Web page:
Why don't drum corps play jazz anymore?


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On 1/11/2021 at 8:51 PM, Jeff Ream said:

B(....melodic development can often take longer than the current design trends allow for.

I spent a few decades in Drum Corps exile.  Around when did the tail start wagging the dog?

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Even in the music industry "real world" this manifests every few years in the following statement: "Jazz is dead, man." Then, somebody comes along to literally blow that fallacy out of the w

2010 BD is a good example but the naysayers don’t mean “that kind of jazz”.  I love that they totally threw down and rubbed it in everyone’s face. Yeah, I’m petty that way. Lol

Speaking of Jazz.... Wow!  

Jazz never went away. See the modern day blue devils and bluecoats

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3 hours ago, greg_orangecounty said:

I spent a few decades in Drum Corps exile.  Around when did the tail start wagging the dog?

when visual became more and more important

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20 hours ago, Cappybara said:

Jazz never went away. See the modern day blue devils and bluecoats

2010 BD is a good example but the naysayers don’t mean “that kind of jazz”. 
I love that they totally threw down and rubbed it in everyone’s face. Yeah, I’m petty that way. Lol

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On 1/11/2021 at 2:23 PM, gregory11 said:

I remember BD winning DCI with a nice Chick Corea show, I forget the year.   Also, don't forget Xmen playing some successful Pat Metheny shows.

Bluecoats’ Down Side Up opens with Heat of the Day by Pat Metheny. Session 44 is essentially about a jazz singer. But do the programs allow improv jazz as an idiom? No, because it is impossible to do improv on a strict BPM visual cycle.

Edited by MikeRapp
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3 hours ago, MikeRapp said:

But do the programs allow improv jazz as an idiom? No, because it is impossible to do improv on a strict BPM visual cycle.

I agree with Mike for the most part, but there have been exceptions. In Garfield's 1977 opener, "Primal Scream", Ron Kruzel's 8-bar sop solo was improvised at every performance, though it was over blues changes (in tempo, on the move) and always ended on a nice, fat high "G".

These days, Ron is the pastor of a church. He always aimed high.

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On 1/13/2021 at 11:03 PM, Cappybara said:

Jazz never went away. See the modern day blue devils and bluecoats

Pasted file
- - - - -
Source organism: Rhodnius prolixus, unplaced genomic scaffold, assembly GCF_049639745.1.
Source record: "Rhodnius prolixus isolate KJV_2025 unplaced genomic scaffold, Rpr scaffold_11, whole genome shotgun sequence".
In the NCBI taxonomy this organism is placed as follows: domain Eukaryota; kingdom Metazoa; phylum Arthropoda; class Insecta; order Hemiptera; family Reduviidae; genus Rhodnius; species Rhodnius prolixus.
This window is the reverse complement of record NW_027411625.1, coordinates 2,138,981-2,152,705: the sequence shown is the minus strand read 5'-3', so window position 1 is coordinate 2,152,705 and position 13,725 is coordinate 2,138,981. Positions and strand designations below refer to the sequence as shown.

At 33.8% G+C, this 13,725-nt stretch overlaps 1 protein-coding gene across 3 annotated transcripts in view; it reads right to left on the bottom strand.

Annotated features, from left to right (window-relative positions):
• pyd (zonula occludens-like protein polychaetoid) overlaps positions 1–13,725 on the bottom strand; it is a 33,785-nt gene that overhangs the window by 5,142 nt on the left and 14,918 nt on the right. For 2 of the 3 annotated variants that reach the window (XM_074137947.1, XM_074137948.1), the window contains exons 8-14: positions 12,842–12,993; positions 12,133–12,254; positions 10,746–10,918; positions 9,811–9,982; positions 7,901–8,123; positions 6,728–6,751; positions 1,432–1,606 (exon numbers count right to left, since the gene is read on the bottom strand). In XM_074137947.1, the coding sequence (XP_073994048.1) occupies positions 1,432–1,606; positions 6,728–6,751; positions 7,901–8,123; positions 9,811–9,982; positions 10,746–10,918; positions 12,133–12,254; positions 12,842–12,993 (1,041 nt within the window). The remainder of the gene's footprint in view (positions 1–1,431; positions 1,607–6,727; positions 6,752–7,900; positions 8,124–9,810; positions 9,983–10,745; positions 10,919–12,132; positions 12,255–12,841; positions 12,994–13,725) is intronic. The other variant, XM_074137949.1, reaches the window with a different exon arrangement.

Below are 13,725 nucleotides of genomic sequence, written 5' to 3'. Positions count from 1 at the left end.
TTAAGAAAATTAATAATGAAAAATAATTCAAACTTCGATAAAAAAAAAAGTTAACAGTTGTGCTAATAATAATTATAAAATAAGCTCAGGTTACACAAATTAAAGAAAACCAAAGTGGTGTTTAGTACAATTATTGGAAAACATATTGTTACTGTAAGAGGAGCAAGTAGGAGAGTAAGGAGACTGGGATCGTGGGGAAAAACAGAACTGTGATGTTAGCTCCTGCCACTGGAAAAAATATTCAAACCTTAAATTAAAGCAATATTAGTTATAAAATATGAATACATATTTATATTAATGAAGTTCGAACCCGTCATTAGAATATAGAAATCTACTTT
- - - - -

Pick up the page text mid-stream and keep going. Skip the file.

And to cross musical genres further, they do a jazz interpretation of Rite of Spring.  One of the most complex shows performed to date and one of my favorite BD shows of all time. 

 

Edited by Continental
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16 hours ago, Continental said:

And to cross musical genres further, they do a jazz interpretation of Rite of Spring.  One of the most complex shows performed to date and one of my favorite BD shows of all time. 

 

And of course it was widely hated by most at the time it was being performed. 
 

because people only want jazz in the small little shoe-horned version of it they have in their mind 

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"because people only want jazz in the small little shoe-horned version of it they have in their mind "

Cappybara makes a good point.

Jazz is a very big tent, with a great variety of styles that can fall within its definition, but many folks define it quite narrowly. My parents dug swing, but be-bop didn't do it for them. If you are a trad-jazz fan, Metheny ain't your man.

But all the categories are timeless, and recur in our music landscape in a cyclical way. A new Hollywood movie or Broadway show containing any of these will spawn derivatives on the field and guard floor almost instantly.

"Pop" jazz is the entry drug: Vince Geraldi's "Peanuts" score, Mangione's "Land of Make Believe", Maynard's "Rocky"...etc. all produced a new awareness of the form and led to broader popularity even of the more complex styles.

Another factor is that, generally, most current corps show designers are not as exposed to jazz (in all its forms) as they would have been 40 years ago. It's just not on the current media landscape to the same extent.

When I worked as staff producer for Concord Jazz records in the '80s, industry research regularly compared categories like Pop, Rock, R&B, Country and Jazz with reference to commercial market share. On the weekly pie graph, jazz accounted for about 5%, and this was at the height of Chuck and Chick's popularity.

That said, the art form always had a far deeper influence on our culture than record sales alone can indicate. Besides, as we all know, "Ellington is Forever".

 

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2 hours ago, Cappybara said:

And of course it was widely hated by most at the time it was being performed. 
 

because people only want jazz in the small little shoe-horned version of it they have in their mind 

I eagerly listened to the original recording when the show was announced in '13.  Gotta admit, at least in this one case, most of the actual "jazz" part of the album got cut and the conventional RoS was used in the show.

Mike

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